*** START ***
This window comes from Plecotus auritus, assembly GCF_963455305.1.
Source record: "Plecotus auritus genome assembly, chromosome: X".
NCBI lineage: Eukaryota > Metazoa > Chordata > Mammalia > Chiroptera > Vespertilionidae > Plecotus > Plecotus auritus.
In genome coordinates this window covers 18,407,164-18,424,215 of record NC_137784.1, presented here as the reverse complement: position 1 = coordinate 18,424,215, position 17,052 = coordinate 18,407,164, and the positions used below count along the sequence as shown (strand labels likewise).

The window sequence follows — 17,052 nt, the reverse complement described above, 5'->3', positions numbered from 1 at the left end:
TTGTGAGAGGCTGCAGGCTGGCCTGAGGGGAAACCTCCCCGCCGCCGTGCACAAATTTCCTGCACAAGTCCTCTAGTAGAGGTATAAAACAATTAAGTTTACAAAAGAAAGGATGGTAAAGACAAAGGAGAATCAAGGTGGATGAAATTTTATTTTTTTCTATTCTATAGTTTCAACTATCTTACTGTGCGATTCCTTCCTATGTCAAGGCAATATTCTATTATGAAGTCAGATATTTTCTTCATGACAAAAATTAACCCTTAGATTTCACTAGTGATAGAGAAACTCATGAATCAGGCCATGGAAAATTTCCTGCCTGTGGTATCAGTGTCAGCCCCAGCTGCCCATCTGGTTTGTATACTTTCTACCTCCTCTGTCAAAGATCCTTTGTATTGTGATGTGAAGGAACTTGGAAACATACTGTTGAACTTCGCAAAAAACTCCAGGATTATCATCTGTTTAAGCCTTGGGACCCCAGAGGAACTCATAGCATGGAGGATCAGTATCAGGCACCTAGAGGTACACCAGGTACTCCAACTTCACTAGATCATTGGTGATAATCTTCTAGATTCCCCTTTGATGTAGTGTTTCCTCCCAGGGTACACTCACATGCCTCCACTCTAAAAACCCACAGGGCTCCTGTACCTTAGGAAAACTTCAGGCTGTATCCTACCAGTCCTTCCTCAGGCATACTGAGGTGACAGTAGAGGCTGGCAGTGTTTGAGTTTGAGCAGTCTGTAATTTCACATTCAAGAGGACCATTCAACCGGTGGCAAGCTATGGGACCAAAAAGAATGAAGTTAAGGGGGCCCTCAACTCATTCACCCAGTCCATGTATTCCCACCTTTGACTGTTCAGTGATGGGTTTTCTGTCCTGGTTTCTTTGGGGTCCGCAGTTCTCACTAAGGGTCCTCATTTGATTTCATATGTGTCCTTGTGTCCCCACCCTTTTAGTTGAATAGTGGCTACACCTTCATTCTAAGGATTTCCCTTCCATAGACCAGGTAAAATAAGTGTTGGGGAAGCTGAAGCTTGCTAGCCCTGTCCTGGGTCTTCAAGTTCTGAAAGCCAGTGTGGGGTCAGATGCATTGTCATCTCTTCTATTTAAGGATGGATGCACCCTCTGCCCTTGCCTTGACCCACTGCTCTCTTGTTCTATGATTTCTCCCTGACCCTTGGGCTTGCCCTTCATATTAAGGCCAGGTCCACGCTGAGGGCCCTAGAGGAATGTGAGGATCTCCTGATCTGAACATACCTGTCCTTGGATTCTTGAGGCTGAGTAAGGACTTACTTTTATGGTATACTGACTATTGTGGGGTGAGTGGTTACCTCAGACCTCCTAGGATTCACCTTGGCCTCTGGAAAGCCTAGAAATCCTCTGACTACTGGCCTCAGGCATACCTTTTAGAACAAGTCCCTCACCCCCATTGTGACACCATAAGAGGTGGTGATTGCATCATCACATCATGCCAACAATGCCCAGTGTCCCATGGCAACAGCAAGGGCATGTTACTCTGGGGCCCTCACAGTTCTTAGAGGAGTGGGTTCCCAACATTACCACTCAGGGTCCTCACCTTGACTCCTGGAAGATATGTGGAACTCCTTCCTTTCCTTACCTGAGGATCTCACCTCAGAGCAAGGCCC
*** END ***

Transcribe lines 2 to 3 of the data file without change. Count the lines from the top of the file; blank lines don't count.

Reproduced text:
Source record: "Plecotus auritus genome assembly, chromosome: X".
NCBI lineage: Eukaryota > Metazoa > Chordata > Mammalia > Chiroptera > Vespertilionidae > Plecotus > Plecotus auritus.